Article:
Tuesday, August 3, 2010

99 luftbalons

So the other day I was riding aimlessly around on my bike Philip, which is what I tend to do here during the hours of daylight, and I hallucinated that I saw 99 red balloons rising over Berlin. That was my immediate assumption, anyhow, because nobody else seemed to be looking at them, and if you're riding around in the hot sun beside the Spree with a powerful combination of Cloudboy and John White's Balloon Adventure pumping on your portable mp3 player, that's the sort of thing you'd be likely to hallucinate I would think.

Like a fool, I whipped out my trusty 8 MEGApixel camera and flailed wildly at the sky, in an attempt to record this phenomenon. It turns out that my camera must have been equally affected by Cloudboy and the sun, because I was able to capture the following chilling images:

Obviously they have not been altered in any way. Is this evidence of balloons? Or are the objects merely visitors from another solar system, harbingers of the great invasion? Either way, the incident gave me pause. There is clearly more to this city than meets the eye.

What I was really supposed to be doing was taking photographs of some of the remarkable things the Soviets did to this town while they were living here. There are few things your average totalitarian architect likes better than straight lines and lots of open space to put them on. Fortunately for the architects of the DDR (but not so much for the people who lived there), the Red Army did quite a good job of clearing a lot of space in East Berlin in 1945, by blowing it up and driving their tanks all over it on their way to the Reichstag. This meant that when city planners decided that they needed two kilometres of identical apartment buildings in Soviet Modern style, with good sightlines down towards a projected really quite extraordinary TV antenna, all they had to do was point their labour force toward the patch of rubble by the Frankfurt gate and put them to work. The results were more or less what they had in mind, I think:

All of the buildings, for nearly two km, look like this:

They liked the street so much, they named it after Joe Stalin, which is what you did in those days if you liked a thing. After he became unfashionable, they changed its name to Karl-Marx Allee, because there's something timelessly uncontroversial about a really good beard.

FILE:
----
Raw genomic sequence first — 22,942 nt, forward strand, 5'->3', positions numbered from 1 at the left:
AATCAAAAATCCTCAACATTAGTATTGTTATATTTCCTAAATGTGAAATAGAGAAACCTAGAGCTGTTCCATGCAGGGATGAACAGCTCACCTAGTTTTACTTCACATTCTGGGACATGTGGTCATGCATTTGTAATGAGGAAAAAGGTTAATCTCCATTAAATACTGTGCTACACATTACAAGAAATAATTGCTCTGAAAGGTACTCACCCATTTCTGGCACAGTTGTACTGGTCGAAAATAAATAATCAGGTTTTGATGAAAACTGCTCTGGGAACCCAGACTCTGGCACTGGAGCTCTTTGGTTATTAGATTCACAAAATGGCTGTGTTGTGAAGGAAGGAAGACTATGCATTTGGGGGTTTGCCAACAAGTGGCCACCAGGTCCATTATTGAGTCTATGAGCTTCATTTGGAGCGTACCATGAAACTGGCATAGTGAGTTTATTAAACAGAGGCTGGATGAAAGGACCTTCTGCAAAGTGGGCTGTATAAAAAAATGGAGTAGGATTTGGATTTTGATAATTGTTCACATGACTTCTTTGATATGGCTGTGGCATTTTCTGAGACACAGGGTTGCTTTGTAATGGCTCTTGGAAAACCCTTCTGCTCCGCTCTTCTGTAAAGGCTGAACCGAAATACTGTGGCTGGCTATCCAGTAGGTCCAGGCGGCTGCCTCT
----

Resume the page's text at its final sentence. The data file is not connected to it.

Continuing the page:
I think it's possible to learn a lot about a place by riding around aimlessly taking photos of it. I certainly haven't learnt anything much myself, but I think it's probably possible. Most of what I've learnt I've really just made up in my head. Did you know, for example, that the town planners of the 1950s thought that the streetlight of the future would look like this?

No question, those guys were onto something. When they get around to installing municipal lighting on the Mars colony, they'll definitely be paying a visit to Berlin to sort out their style guide.

In another part of town, down by Treptow, there was enough room to put up a war memorial large enough to be seen from space. In keeping with the straight line thing, its design incorporates a lot of really straight lines. Looking at parts of this memorial, you could be forgiven for thinking that one of the things that Soviet architects were trying to do was make it look like they lived in some sort of evil empire from a computer game. I'm pretty sure that's not really the look they were going for, but honestly, take a look at this:

That is totally where you would have to fight some really badassed dude who shoots fire out of his eyes. Once you had defeated him and levelled up, you would see this:

Which is way bigger than it looks, and really so full of straight lines it made my eyes hurt. Those concrete blocks down each side are massive, and they're covered with bas-relief carvings that look like this, for example:

This is a Soviet Realist artist's way of telling you that you don't mess about with the Red Army, because they will kick your ass with the ghost of Lenin. See what I mean about making things up in my head?

Once you've made it past all of these extremely large blocks of marble, you get to this guy:

He's about three stories tall, not even counting the hill and the concrete thing he's standing on. His sword is about as big as he is, and he's just used it to cut up an enormous swastika. He has a kid hanging onto his shoulder, because as well as being a tough Nazi-killer, he's a family man. Apparently the child is German, and he's saved her. They had to make the statue this tall so that they could fit all the metaphors in.

The thing I should probably mention about this place, at risk of turning this into another sad-sack post about fascists, is that it's one of the mass graves where a lot of the Russian soldiers who died in the 'Berlin Operation' were buried. About 5,000 of them, in fact, which is about six percent of the Russian soldiers who died in this operation alone. And about 0.02 per cent of the Russians who died in the whole of the war. So they had a pretty good reason for putting up such a big war memorial.

Just in case you think that the reason I'm in Berlin in the first place is to form amateurish opinions about their architecture, here is a picture of me doing what I am really here to do, which is grow a beard.

Here you can see me growing a beard on the stage at a bar called Schokoladen, where I played a show with the Mamaku Project the other day. They were extremely good, but you probably knew that already. The photo is by Ms. Elsa Thorp, who has a website here: